Judge Patrick Bromley calls this a "sad, beautiful film."
People kill each other every day. And for what? Hmm? For politics. For religion. And they're heroes! No…no…there's a lot of shit I can't do anymore, but killing's not one of them.
The story of Aileen Wuornos, the woman labeled as "America's first female serial killer," comes to DVD in Patty Jenkins's Monster. Is all the hype—not to mention an Oscar© for star Charlize Theron—justified? Ummm…yep.
Facts of the Case
As Monster begins, drifter and prostitute Aileen Wuornos (Charlize Theron, Trial and Error, Reindeer Games) is looking back on her life as she contemplates suicide. Deciding she ought to spend her last five dollars before doing herself in, she wanders into a local bar—a gay bar, unbeknownst to Aileen. It's there that she meets Selby (Christina Ricci, Buffalo '66, Pumpkin), and despite the fact that she's not gay, Aileen decides she's had enough of men—it's time to give a woman a try. While trying to earn the money to get a hotel room for her and Selby, Aileen is viciously raped and beaten by a john. In a panicked rage, she shoots and kills him.
It's the moment that pushes Aileen over the edge. Though she convinces Selby to leave her family and take off, it's not long before the two are utterly broke and slowly starving. Aileen tries to go back to hooking, but memories and rage resurface and she finds herself killing once again. Slowly, though, the killings are no longer about pain—they simply become the easiest way to get money. Aileen even tells Selby what she's up to; she confesses to the first crime, and though the subsequent murders are never exactly spelled out, Selby suspects something is up every time Aileen comes home in a new car. It's not until she senses the cops closing in around them, however, that Selby finally decides to distance herself from Aileen's crimes and turn her in—and that's how, after the murders of seven men, police finally managed to catch Aileen Wuornos, America's "first female serial killer."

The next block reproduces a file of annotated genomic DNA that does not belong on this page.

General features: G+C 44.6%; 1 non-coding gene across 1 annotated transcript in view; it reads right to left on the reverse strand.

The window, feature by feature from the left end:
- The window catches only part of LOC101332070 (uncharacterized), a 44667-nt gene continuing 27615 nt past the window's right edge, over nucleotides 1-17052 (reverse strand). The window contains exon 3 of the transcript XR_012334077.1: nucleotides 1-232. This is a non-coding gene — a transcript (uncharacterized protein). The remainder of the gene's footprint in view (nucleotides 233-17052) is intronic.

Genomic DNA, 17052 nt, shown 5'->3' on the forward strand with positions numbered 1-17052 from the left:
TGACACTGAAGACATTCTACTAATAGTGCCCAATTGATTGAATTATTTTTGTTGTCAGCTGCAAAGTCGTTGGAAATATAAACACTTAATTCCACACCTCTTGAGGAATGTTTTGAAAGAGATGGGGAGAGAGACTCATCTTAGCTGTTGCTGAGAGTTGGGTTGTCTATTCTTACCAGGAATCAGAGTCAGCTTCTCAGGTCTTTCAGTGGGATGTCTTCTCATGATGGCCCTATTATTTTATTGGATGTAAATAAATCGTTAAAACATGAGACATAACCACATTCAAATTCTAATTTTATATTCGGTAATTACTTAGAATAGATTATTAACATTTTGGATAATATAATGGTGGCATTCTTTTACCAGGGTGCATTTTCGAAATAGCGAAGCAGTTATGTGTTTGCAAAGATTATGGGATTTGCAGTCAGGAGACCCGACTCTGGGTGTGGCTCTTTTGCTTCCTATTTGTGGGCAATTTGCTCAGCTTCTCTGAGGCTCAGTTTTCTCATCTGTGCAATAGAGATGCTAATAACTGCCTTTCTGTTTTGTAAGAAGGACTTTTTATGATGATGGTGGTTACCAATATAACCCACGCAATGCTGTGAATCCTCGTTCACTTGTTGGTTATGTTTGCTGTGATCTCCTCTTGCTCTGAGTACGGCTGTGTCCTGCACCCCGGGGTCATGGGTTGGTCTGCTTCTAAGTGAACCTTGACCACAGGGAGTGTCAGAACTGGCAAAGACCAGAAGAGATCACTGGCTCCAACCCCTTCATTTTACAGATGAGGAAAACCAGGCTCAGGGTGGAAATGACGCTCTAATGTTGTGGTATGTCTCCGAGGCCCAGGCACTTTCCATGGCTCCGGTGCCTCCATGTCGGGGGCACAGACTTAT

It happens when they roller skate. Aileen and Selby take to floor, skating and holding hands, as the opening piano chords of Journey's "Don't Stop Believin'" blare on the soundtrack. As they stare into one another's eyes, preparing themselves for that first kiss, we see fear in the eyes of Aileen Wuornos for the first time. Aileen gives in—for a brief moment, she trusts someone—and as the two kiss, the outside world melts away; it might be the first human connection this woman has ever made. For me, this is the moment that Patty Jenkins's Monster became a great film.
The movie isn't looking to excuse the crimes of Aileen Wuornos. What it wants to do is present another side to a fairly well-known story, and show us that despite her crimes, Wuornos is not a Monster. She's tragic, really—so deeply wounded that she simply cannot function in our world. By the film's end, she's become so lost that it's impossible to find her way back, killing a man who does not want to harm her, does not want to take advantage of her, does not want anything from her but to help. The man has to die simply for knowing her—she is beyond salvation.
The film, though, does not put Wuornos's crimes at its center—it's not about the killings, but about the killer. More accurately, it is about the relationship between Aileen and Selby, and how Aileen clung desperately to hopes of redemption by falling in love. That's what I love most about Monster—it's essentially a doomed love story. It's bleak, to be sure, but with someone as badly damaged as Wuornos as its subject, how could it not be? At its heart, though, is the relationship between these two women who desperately needed one another to survive. Their two goodbye scenes are heartbreaking, aided in huge measure by Jenkins' handling of the material and the performances of the two leads—especially Theron's quiet shift when she finally decides to free Selby and let her go. Man, those scenes wreck me.
Watching Monster, I was reminded of Kimberly Pierce's hauntingly beautiful Boys Don't Cry. Both films feature a kind of tragic love story, doomed to violence by the very nature of their central figures. Boys Don't Cry gave us Brandon Teena, who was victimized as a result of his (her) nature. Wuornos, on the hand, develops her nature—that of a killer—as the result of a lifetime of victimization. Either way, both characters are condemned by their actions, and their respective films seek to lead us down the path of their self-destruction. Both films have a similar tone as well—that of a hallucinatory love story undercut by violence and suffering.